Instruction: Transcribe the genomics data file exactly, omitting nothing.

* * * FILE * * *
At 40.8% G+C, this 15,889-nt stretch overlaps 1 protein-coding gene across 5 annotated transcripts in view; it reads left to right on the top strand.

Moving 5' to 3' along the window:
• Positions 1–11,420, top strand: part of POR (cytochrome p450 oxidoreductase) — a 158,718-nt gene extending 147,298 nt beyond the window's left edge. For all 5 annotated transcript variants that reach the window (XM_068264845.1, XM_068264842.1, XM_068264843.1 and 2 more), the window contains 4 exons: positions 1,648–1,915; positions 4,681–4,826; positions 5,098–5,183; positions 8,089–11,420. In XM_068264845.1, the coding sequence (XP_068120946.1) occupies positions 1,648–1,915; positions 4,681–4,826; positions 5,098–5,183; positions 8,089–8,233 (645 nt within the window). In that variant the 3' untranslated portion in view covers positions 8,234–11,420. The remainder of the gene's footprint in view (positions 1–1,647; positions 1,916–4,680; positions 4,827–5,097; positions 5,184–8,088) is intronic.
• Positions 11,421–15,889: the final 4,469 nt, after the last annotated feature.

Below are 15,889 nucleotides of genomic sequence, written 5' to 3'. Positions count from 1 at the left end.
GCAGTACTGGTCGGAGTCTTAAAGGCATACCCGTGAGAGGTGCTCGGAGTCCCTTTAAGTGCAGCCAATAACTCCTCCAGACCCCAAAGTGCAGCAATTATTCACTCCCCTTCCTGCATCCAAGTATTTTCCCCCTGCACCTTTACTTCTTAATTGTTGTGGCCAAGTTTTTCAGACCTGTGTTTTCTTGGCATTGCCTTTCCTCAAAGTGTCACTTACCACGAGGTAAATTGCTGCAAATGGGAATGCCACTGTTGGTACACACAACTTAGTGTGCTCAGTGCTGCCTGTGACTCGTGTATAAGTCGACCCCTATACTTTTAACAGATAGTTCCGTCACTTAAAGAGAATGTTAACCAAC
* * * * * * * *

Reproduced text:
At 40.8% G+C, this 15,889-nt stretch overlaps 1 protein-coding gene across 5 annotated transcripts in view; it reads left to right on the top strand.

Moving 5' to 3' along the window:
• Positions 1–11,420, top strand: part of POR (cytochrome p450 oxidoreductase) — a 158,718-nt gene extending 147,298 nt beyond the window's left edge. For all 5 annotated transcript variants that reach the window (XM_068264845.1, XM_068264842.1, XM_068264843.1 and 2 more), the window contains 4 exons: positions 1,648–1,915; positions 4,681–4,826; positions 5,098–5,183; positions 8,089–11,420. In XM_068264845.1, the coding sequence (XP_068120946.1) occupies positions 1,648–1,915; positions 4,681–4,826; positions 5,098–5,183; positions 8,089–8,233 (645 nt within the window). In that variant the 3' untranslated portion in view covers positions 8,234–11,420. The remainder of the gene's footprint in view (positions 1–1,647; positions 1,916–4,680; positions 4,827–5,097; positions 5,184–8,088) is intronic.
• Positions 11,421–15,889: the final 4,469 nt, after the last annotated feature.

Below are 15,889 nucleotides of genomic sequence, written 5' to 3'. Positions count from 1 at the left end.
GCAGTACTGGTCGGAGTCTTAAAGGCATACCCGTGAGAGGTGCTCGGAGTCCCTTTAAGTGCAGCCAATAACTCCTCCAGACCCCAAAGTGCAGCAATTATTCACTCCCCTTCCTGCATCCAAGTATTTTCCCCCTGCACCTTTACTTCTTAATTGTTGTGGCCAAGTTTTTCAGACCTGTGTTTTCTTGGCATTGCCTTTCCTCAAAGTGTCACTTACCACGAGGTAAATTGCTGCAAATGGGAATGCCACTGTTGGTACACACAACTTAGTGTGCTCAGTGCTGCCTGTGACTCGTGTATAAGTCGACCCCTATACTTTTAACAGATAGTTCCGTCACTTAAAGAGAATGTTAACCAAC